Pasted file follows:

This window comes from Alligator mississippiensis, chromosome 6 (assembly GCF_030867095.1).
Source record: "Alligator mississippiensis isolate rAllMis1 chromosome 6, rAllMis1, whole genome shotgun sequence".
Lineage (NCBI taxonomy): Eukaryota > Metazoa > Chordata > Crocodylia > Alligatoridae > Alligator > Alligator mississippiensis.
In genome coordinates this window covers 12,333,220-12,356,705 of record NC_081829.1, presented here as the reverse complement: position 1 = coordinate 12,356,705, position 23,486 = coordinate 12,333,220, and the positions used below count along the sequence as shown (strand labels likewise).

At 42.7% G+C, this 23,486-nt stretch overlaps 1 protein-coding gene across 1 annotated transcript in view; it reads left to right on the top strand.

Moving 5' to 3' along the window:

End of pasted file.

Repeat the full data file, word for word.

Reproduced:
This window comes from Alligator mississippiensis, chromosome 6 (assembly GCF_030867095.1).
Source record: "Alligator mississippiensis isolate rAllMis1 chromosome 6, rAllMis1, whole genome shotgun sequence".
Lineage (NCBI taxonomy): Eukaryota > Metazoa > Chordata > Crocodylia > Alligatoridae > Alligator > Alligator mississippiensis.
In genome coordinates this window covers 12,333,220-12,356,705 of record NC_081829.1, presented here as the reverse complement: position 1 = coordinate 12,356,705, position 23,486 = coordinate 12,333,220, and the positions used below count along the sequence as shown (strand labels likewise).

At 42.7% G+C, this 23,486-nt stretch overlaps 1 protein-coding gene across 1 annotated transcript in view; it reads left to right on the top strand.

Moving 5' to 3' along the window: